Paul McWilliams, editor of technology investment newsletter Next Inning Technology Research, said that another company—perhaps Microsoft—might enter the fray and top Google's bid for Motorola Mobility.
"I think there is a reasonable enough chance we'll see someone else come in with a counteroffer if for no other reason but to force Google to dig a little deeper," McWilliams wrote in a report to subscribers Monday. "As I see it, Google can clearly leverage Motorola Mobility from many perspectives, and the armor of Motorola Mobility's patent portfolio is nearly a must-have."
McWilliams said Google's move might also spur Microsoft to acquire Nokia Corp., the world's largest handset maker.
Billionaire financier Carl Ichan, a large Motorola shareholder who last month publicly urged Motorola Mobility to explore options for selling its patent portfolio in the wake of the Nortel patent auction, issued a statement Monday applauding the Google deal.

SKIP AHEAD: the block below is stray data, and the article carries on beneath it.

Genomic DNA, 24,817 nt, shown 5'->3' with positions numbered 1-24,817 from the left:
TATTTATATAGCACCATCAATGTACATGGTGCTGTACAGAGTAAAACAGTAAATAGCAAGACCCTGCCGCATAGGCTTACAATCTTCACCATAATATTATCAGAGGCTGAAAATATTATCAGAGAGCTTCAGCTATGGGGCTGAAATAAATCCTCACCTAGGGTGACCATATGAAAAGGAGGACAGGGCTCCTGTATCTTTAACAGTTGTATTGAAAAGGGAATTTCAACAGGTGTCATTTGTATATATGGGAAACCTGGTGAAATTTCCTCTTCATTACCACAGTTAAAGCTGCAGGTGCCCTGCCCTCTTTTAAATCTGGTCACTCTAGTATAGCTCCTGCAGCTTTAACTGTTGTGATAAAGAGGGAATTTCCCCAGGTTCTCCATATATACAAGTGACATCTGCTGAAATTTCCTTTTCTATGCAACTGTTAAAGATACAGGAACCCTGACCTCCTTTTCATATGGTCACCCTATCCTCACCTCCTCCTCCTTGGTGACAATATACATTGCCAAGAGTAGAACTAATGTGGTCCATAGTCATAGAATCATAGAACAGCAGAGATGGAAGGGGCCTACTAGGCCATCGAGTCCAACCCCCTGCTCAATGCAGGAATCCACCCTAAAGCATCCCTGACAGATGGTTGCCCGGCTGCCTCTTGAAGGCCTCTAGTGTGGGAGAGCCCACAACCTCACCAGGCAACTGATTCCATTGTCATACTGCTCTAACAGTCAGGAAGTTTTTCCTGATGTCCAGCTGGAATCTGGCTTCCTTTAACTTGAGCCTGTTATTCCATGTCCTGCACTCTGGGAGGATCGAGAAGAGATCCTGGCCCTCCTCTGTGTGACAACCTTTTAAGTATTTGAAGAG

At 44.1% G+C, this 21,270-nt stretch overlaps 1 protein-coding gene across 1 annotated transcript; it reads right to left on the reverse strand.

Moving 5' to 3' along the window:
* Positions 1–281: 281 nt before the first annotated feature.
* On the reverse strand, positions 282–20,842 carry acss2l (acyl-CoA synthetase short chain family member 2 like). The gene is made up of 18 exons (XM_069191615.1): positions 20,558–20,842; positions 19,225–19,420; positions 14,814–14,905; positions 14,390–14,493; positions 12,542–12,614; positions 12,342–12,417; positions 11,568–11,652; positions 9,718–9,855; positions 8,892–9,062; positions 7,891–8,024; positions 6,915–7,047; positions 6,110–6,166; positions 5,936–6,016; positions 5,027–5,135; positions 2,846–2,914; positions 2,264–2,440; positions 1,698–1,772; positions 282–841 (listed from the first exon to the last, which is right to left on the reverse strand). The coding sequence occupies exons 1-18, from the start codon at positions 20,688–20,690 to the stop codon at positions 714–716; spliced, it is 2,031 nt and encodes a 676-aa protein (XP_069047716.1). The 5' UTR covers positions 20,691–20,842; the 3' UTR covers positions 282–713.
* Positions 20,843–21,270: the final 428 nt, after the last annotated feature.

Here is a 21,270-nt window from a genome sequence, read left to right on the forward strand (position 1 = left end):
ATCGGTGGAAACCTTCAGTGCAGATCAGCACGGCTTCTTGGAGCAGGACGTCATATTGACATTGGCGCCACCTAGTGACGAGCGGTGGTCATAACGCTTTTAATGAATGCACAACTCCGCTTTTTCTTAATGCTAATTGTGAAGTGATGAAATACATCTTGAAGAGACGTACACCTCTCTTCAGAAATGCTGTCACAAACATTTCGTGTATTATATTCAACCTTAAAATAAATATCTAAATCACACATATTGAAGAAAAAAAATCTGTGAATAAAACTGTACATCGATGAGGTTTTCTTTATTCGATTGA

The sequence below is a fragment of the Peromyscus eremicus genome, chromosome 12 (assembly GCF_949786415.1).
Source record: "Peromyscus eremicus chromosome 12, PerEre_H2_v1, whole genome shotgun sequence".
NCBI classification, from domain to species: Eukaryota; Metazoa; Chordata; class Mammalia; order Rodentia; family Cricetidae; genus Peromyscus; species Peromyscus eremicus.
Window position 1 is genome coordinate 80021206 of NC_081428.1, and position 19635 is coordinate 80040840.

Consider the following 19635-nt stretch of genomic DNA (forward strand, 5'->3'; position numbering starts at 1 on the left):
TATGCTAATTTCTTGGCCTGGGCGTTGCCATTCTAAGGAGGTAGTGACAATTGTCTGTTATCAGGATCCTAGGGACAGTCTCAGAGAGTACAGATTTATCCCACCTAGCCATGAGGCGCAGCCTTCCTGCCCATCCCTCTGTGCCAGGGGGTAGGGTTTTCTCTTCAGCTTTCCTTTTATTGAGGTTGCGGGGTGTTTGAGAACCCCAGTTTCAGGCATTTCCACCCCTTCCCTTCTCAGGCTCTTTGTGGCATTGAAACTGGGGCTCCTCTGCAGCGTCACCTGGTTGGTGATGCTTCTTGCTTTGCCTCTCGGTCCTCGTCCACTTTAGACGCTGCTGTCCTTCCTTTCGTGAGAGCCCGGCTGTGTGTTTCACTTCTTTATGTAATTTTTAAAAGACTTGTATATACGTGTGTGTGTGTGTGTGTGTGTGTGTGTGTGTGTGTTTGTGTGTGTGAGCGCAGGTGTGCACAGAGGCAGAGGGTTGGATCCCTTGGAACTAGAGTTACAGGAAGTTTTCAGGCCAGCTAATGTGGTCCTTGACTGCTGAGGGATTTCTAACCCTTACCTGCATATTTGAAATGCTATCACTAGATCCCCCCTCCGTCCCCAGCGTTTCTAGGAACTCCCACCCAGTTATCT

"This is a great outcome for all shareholders of Motorola Mobility, especially in light of today's markets," Icahn said.
In a separate statement,
Sanjay Jha, CEO of Motorola Mobility, said, "This transaction
offers significant value for Motorola Mobility’s stockholders
and provides compelling new opportunities for our employees,
customers, and partners around the world."
Google and Motorola Mobility's' boards have already unanimously approved the transaction, which is subject to customary closing conditions, including the receipt of regulatory approvals in the U.S., the European Union and other jurisdictions, and the approval of Motorola Mobility’s stockholders, Google said. The transaction is expected to close by the end of 2011 or early 2012, Google said.
- George Leopold and Nic Mokhoff contributed to this report from Washington D.C. and Manhassett, N.Y., respectively.